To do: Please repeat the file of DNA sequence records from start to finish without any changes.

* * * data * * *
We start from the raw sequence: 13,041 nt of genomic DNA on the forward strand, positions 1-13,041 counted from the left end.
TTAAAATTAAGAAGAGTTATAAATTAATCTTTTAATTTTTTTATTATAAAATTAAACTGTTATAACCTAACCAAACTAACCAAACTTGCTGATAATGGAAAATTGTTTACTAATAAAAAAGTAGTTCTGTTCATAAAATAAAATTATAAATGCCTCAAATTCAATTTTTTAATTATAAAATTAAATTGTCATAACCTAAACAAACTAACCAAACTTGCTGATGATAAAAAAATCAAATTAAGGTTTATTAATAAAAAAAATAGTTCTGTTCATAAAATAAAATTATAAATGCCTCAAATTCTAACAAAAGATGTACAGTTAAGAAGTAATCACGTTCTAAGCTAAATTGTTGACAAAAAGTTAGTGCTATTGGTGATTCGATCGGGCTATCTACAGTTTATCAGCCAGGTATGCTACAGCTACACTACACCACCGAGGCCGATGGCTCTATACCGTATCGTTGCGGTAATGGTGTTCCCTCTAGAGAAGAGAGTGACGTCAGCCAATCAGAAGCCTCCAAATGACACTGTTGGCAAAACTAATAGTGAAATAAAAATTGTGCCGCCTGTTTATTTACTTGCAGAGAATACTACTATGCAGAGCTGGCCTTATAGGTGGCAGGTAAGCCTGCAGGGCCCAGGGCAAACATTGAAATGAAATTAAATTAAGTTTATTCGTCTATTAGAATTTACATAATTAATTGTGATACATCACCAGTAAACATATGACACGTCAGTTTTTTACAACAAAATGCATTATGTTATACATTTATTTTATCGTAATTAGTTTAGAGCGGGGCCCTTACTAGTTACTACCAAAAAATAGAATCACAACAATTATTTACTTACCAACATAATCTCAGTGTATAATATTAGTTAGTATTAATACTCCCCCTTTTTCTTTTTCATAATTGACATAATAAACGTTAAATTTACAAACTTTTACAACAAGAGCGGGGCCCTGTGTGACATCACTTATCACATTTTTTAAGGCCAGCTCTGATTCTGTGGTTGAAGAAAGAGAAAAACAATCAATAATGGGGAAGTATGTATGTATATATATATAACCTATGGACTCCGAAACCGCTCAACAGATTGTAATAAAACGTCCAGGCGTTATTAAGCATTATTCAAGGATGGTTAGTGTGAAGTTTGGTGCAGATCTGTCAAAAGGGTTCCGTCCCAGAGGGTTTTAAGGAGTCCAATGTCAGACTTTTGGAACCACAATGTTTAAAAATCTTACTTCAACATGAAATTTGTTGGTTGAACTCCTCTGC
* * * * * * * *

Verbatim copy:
We start from the raw sequence: 13,041 nt of genomic DNA on the forward strand, positions 1-13,041 counted from the left end.
TTAAAATTAAGAAGAGTTATAAATTAATCTTTTAATTTTTTTATTATAAAATTAAACTGTTATAACCTAACCAAACTAACCAAACTTGCTGATAATGGAAAATTGTTTACTAATAAAAAAGTAGTTCTGTTCATAAAATAAAATTATAAATGCCTCAAATTCAATTTTTTAATTATAAAATTAAATTGTCATAACCTAAACAAACTAACCAAACTTGCTGATGATAAAAAAATCAAATTAAGGTTTATTAATAAAAAAAATAGTTCTGTTCATAAAATAAAATTATAAATGCCTCAAATTCTAACAAAAGATGTACAGTTAAGAAGTAATCACGTTCTAAGCTAAATTGTTGACAAAAAGTTAGTGCTATTGGTGATTCGATCGGGCTATCTACAGTTTATCAGCCAGGTATGCTACAGCTACACTACACCACCGAGGCCGATGGCTCTATACCGTATCGTTGCGGTAATGGTGTTCCCTCTAGAGAAGAGAGTGACGTCAGCCAATCAGAAGCCTCCAAATGACACTGTTGGCAAAACTAATAGTGAAATAAAAATTGTGCCGCCTGTTTATTTACTTGCAGAGAATACTACTATGCAGAGCTGGCCTTATAGGTGGCAGGTAAGCCTGCAGGGCCCAGGGCAAACATTGAAATGAAATTAAATTAAGTTTATTCGTCTATTAGAATTTACATAATTAATTGTGATACATCACCAGTAAACATATGACACGTCAGTTTTTTACAACAAAATGCATTATGTTATACATTTATTTTATCGTAATTAGTTTAGAGCGGGGCCCTTACTAGTTACTACCAAAAAATAGAATCACAACAATTATTTACTTACCAACATAATCTCAGTGTATAATATTAGTTAGTATTAATACTCCCCCTTTTTCTTTTTCATAATTGACATAATAAACGTTAAATTTACAAACTTTTACAACAAGAGCGGGGCCCTGTGTGACATCACTTATCACATTTTTTAAGGCCAGCTCTGATTCTGTGGTTGAAGAAAGAGAAAAACAATCAATAATGGGGAAGTATGTATGTATATATATATAACCTATGGACTCCGAAACCGCTCAACAGATTGTAATAAAACGTCCAGGCGTTATTAAGCATTATTCAAGGATGGTTAGTGTGAAGTTTGGTGCAGATCTGTCAAAAGGGTTCCGTCCCAGAGGGTTTTAAGGAGTCCAATGTCAGACTTTTGGAACCACAATGTTTAAAAATCTTACTTCAACATGAAATTTGTTGGTTGAACTCCTCTGC